It doesn’t take too long with Volcano to realise that, while all the things that made the band special the first time around remain intact, a noticeable evolution has taken place. It’s there from the outset: the beefed-up beats of Certainty reveal an expanded sonic firmament, one in which bright synth hooks and insistent choruses circle around each other over chord sequences that strike just the right balance between nice and queasy. “If there’s a sense of scale,” says lead singer James Bagshaw, “It was really just a result of implementing a load of things that we didn’t know about the first time around.” Co-founding member and bassist Thomas Walmsley describes a record in which “we discovered a lot as we went along, and the excitement at having done so radiates."
One thing you do notice is that it’s harder to spot the influences this time around. It would be disingenuous to evade the psych-pop tag, for sure, but mystical language has been supplanted by something a more direct – and while those influences are still there, it’s no longer possible to pick them out. They’ve been broken down and blended together – fossilised into a single source of creative fuel, so that what you can hear this time around, sounds like nothing so much as Temples. This is the sound of a band squaring up to their potential.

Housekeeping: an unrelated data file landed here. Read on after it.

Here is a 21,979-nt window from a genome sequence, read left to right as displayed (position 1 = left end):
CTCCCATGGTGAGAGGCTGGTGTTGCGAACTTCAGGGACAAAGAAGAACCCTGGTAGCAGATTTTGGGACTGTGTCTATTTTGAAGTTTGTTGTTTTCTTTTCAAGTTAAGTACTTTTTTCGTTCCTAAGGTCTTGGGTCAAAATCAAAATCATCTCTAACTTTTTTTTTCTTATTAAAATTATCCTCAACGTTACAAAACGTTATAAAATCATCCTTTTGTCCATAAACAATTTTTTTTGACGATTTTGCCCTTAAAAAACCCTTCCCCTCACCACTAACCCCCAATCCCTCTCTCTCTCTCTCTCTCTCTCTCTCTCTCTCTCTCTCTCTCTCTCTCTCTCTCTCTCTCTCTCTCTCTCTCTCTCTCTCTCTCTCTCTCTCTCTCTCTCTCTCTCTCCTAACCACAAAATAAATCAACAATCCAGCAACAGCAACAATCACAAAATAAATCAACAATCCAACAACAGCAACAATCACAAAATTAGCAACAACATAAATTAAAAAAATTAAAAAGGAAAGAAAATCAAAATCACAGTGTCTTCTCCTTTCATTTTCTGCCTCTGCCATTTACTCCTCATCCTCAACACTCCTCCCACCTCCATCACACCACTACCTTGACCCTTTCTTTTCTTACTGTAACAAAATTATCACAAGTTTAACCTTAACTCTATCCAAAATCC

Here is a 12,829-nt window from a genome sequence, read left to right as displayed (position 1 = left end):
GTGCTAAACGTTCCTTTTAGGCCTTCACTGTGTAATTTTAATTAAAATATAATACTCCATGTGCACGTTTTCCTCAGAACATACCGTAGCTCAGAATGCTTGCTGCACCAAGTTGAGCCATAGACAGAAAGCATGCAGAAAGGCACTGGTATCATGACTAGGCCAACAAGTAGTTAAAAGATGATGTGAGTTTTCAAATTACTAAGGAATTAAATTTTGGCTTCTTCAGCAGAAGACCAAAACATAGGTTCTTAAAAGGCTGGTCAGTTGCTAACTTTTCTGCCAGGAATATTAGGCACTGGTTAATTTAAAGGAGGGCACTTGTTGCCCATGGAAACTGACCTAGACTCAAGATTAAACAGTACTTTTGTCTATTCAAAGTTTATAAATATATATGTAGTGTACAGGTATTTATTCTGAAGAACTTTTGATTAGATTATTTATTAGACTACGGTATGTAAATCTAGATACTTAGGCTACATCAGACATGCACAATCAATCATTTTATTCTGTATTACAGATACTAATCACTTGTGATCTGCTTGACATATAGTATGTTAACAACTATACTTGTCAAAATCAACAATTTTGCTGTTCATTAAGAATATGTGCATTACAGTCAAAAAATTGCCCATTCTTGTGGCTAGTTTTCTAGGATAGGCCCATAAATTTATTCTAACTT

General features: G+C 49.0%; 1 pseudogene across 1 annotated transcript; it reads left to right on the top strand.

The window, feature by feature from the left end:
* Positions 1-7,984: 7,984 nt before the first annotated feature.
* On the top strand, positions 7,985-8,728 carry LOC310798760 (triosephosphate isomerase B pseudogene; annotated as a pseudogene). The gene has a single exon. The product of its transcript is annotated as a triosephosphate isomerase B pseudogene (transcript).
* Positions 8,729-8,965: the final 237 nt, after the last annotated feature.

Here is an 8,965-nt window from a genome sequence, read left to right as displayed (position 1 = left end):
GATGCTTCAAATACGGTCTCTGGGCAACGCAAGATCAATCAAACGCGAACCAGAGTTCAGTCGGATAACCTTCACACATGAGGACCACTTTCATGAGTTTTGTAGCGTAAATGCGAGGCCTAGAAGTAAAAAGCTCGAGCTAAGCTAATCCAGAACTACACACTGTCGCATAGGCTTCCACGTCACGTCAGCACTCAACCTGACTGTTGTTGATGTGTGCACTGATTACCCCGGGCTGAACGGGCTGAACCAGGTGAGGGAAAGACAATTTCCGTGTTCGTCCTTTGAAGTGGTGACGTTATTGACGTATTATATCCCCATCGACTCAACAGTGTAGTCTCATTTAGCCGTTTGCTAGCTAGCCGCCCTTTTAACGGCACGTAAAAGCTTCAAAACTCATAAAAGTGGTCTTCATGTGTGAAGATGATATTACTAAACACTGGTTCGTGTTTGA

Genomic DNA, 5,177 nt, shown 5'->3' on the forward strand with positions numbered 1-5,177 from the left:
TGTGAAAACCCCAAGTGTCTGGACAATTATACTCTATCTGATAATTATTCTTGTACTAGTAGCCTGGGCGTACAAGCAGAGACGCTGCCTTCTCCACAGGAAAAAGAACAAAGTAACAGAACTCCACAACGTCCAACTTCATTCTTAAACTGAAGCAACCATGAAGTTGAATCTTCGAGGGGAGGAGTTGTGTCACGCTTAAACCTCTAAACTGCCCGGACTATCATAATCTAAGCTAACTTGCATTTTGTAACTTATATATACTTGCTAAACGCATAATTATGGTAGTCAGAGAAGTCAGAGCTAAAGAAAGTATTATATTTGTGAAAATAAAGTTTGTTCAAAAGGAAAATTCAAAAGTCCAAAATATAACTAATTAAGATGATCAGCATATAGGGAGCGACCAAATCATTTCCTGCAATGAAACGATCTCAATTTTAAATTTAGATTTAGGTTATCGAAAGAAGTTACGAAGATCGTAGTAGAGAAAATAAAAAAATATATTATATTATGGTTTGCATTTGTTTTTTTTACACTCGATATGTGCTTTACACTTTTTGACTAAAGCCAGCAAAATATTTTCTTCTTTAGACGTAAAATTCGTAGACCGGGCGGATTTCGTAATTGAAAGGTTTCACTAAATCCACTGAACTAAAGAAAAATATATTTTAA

Temples released their debut album, Sun Structures, in February 2014. Bagging the prestigious top spot in Rough Trade Shops Albums of the Year list, Sun Structures also charted in eighteen countries, including a top-10 spot in the UK, and became the year’s biggest-selling vinyl album in independent British record shops, with early pressings of first single Shelter Song changing hands on Discogs for up to £150.